Change Management MGMT625
LESSON # 3
KURT LEWIN MODEL: ASSUMPTIONS AND IMPLICATIONS
Theories and models are always based on some set of assumptions. This model too has some basic
assumptions which are as under:
1. An Individual or group performance is prone to regression unless some measures are taken to
institutionalise the improved performance level
2. There is a tension in person whenever a psychological need or intent exists, and the tension is
released when the need or intention is fulfilled.
3. This tension may be positive or negative, and under conflict situation this is identified as "force
field". Hence the term is known as force field analysis so as to evaluate the tension between positive or
facilitating forces and negative or constraining forces the given change plan.
Further to him there are three fundamental types of conflict.
1. Individuals stand mid-way between two positive goals of approximately equal strengths; for e.g.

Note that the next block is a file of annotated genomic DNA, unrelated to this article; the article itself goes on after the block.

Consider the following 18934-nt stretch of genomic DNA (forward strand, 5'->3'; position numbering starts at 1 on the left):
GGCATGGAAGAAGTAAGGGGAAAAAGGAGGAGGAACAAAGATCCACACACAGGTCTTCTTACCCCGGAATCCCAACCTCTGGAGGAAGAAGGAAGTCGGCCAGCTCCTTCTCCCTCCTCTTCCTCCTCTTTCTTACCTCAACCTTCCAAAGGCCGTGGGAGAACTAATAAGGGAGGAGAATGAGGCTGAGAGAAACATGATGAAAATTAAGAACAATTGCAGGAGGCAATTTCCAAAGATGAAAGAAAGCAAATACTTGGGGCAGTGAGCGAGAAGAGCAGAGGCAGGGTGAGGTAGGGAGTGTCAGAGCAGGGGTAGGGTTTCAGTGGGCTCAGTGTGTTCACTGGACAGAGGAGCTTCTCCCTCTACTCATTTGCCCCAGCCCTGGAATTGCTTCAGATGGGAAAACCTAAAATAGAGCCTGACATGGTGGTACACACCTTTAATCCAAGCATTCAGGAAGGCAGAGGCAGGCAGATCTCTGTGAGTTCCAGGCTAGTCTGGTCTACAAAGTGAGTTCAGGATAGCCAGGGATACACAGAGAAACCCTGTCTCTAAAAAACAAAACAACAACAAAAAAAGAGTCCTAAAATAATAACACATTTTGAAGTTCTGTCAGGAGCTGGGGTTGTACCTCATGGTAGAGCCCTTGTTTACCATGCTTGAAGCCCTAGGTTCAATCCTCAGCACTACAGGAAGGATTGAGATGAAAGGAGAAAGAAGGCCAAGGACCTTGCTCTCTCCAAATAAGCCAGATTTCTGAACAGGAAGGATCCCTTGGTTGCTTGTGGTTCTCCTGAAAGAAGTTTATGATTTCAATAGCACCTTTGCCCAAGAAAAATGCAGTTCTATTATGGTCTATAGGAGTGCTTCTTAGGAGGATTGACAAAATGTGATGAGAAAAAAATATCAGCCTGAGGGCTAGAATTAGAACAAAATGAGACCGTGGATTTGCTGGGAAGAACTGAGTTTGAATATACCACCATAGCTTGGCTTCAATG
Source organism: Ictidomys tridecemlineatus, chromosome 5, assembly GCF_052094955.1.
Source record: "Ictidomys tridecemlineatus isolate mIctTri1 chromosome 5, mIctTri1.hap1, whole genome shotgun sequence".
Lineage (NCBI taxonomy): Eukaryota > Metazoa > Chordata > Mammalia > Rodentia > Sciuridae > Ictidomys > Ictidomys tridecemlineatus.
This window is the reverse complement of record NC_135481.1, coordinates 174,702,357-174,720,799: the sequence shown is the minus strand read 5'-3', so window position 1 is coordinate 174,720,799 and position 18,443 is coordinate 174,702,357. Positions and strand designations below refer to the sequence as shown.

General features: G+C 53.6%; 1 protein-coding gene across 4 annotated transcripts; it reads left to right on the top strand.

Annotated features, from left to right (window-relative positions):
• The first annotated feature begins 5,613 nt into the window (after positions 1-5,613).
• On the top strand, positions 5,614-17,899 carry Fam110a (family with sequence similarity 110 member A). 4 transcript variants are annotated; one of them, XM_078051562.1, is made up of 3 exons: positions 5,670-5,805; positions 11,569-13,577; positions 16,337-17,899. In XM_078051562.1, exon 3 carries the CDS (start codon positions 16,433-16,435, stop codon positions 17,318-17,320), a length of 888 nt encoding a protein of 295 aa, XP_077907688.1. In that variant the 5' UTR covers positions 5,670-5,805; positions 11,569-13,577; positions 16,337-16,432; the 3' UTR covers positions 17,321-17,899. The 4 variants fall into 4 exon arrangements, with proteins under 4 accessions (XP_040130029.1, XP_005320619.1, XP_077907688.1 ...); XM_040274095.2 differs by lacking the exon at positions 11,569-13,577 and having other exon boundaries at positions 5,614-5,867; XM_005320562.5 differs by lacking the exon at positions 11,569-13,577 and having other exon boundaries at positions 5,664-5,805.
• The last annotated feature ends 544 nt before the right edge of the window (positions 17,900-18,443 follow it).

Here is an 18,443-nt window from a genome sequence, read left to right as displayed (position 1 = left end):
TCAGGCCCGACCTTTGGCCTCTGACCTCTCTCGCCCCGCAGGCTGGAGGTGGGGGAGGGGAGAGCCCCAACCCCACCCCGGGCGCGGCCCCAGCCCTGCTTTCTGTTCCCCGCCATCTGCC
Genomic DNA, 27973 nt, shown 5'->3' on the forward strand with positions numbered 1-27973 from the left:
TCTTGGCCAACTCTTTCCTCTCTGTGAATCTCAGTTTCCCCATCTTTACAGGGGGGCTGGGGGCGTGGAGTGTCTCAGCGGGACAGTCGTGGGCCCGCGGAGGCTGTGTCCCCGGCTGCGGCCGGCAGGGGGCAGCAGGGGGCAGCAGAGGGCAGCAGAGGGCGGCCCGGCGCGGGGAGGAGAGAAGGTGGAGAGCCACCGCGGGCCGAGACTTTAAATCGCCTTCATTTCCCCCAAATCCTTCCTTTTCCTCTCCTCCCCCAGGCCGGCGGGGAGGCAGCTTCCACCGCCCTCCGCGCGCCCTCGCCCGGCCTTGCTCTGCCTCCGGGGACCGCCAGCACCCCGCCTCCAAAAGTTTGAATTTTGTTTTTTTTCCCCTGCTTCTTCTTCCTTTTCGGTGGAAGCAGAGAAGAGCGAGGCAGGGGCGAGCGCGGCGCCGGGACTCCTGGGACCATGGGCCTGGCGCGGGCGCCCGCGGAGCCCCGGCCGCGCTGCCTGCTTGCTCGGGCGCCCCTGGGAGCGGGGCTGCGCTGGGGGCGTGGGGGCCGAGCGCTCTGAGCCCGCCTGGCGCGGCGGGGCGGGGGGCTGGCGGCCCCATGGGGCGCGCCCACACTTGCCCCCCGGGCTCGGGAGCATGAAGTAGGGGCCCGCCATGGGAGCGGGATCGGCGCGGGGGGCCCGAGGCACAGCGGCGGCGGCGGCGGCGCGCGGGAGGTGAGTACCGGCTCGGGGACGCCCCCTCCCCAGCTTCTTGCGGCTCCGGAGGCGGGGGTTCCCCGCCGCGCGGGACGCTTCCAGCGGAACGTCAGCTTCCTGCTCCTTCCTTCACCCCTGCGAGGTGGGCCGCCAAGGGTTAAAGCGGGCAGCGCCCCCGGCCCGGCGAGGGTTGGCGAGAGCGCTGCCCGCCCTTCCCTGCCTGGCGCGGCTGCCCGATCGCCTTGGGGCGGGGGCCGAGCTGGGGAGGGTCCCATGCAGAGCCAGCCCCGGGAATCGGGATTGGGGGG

individual has to choose between two good systems, so which one to buy.
2. Individuals find themselves between two approximately equal negative goals; for e.g. if an individual
has to make a choice between two things which he dislikes, that is a choice of lesser evil.
3. Individuals are equally exposed to opposing positive and negative forces
These assumptions about motivation process and conflict typology in human nature lead Lewin to
propose three staged model of a planned change management process.
Stage 1. Unfreeze the current equilibrium: